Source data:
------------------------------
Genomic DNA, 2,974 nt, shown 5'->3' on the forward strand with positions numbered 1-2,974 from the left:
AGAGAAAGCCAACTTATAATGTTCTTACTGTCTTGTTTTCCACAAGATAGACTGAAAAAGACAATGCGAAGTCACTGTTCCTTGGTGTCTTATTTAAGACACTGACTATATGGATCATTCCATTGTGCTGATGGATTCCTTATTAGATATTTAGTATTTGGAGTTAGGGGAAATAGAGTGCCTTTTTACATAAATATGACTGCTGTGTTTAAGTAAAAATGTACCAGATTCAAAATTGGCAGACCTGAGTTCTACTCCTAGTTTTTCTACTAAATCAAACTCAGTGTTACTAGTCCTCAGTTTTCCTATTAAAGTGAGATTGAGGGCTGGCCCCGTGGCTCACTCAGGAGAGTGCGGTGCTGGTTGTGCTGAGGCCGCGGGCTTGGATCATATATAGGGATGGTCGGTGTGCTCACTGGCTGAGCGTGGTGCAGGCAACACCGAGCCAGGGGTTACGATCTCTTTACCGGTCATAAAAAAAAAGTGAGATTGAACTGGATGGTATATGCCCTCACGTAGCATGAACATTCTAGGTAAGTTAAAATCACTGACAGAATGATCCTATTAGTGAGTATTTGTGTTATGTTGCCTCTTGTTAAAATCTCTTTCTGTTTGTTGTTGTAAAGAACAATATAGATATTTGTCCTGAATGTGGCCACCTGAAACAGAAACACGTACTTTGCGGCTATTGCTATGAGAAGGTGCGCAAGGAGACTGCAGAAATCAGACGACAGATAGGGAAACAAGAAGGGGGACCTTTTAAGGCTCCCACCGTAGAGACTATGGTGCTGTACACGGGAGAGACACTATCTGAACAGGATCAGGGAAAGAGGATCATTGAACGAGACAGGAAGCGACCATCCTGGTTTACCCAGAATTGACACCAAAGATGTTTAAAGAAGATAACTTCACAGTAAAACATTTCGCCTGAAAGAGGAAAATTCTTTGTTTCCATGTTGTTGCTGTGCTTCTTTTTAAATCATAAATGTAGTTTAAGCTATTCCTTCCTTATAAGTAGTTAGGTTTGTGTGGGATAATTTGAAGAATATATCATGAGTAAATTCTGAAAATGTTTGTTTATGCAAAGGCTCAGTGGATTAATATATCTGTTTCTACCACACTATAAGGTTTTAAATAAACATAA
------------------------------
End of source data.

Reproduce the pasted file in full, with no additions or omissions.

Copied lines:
Genomic DNA, 2,974 nt, shown 5'->3' on the forward strand with positions numbered 1-2,974 from the left:
AGAGAAAGCCAACTTATAATGTTCTTACTGTCTTGTTTTCCACAAGATAGACTGAAAAAGACAATGCGAAGTCACTGTTCCTTGGTGTCTTATTTAAGACACTGACTATATGGATCATTCCATTGTGCTGATGGATTCCTTATTAGATATTTAGTATTTGGAGTTAGGGGAAATAGAGTGCCTTTTTACATAAATATGACTGCTGTGTTTAAGTAAAAATGTACCAGATTCAAAATTGGCAGACCTGAGTTCTACTCCTAGTTTTTCTACTAAATCAAACTCAGTGTTACTAGTCCTCAGTTTTCCTATTAAAGTGAGATTGAGGGCTGGCCCCGTGGCTCACTCAGGAGAGTGCGGTGCTGGTTGTGCTGAGGCCGCGGGCTTGGATCATATATAGGGATGGTCGGTGTGCTCACTGGCTGAGCGTGGTGCAGGCAACACCGAGCCAGGGGTTACGATCTCTTTACCGGTCATAAAAAAAAAGTGAGATTGAACTGGATGGTATATGCCCTCACGTAGCATGAACATTCTAGGTAAGTTAAAATCACTGACAGAATGATCCTATTAGTGAGTATTTGTGTTATGTTGCCTCTTGTTAAAATCTCTTTCTGTTTGTTGTTGTAAAGAACAATATAGATATTTGTCCTGAATGTGGCCACCTGAAACAGAAACACGTACTTTGCGGCTATTGCTATGAGAAGGTGCGCAAGGAGACTGCAGAAATCAGACGACAGATAGGGAAACAAGAAGGGGGACCTTTTAAGGCTCCCACCGTAGAGACTATGGTGCTGTACACGGGAGAGACACTATCTGAACAGGATCAGGGAAAGAGGATCATTGAACGAGACAGGAAGCGACCATCCTGGTTTACCCAGAATTGACACCAAAGATGTTTAAAGAAGATAACTTCACAGTAAAACATTTCGCCTGAAAGAGGAAAATTCTTTGTTTCCATGTTGTTGCTGTGCTTCTTTTTAAATCATAAATGTAGTTTAAGCTATTCCTTCCTTATAAGTAGTTAGGTTTGTGTGGGATAATTTGAAGAATATATCATGAGTAAATTCTGAAAATGTTTGTTTATGCAAAGGCTCAGTGGATTAATATATCTGTTTCTACCACACTATAAGGTTTTAAATAAACATAA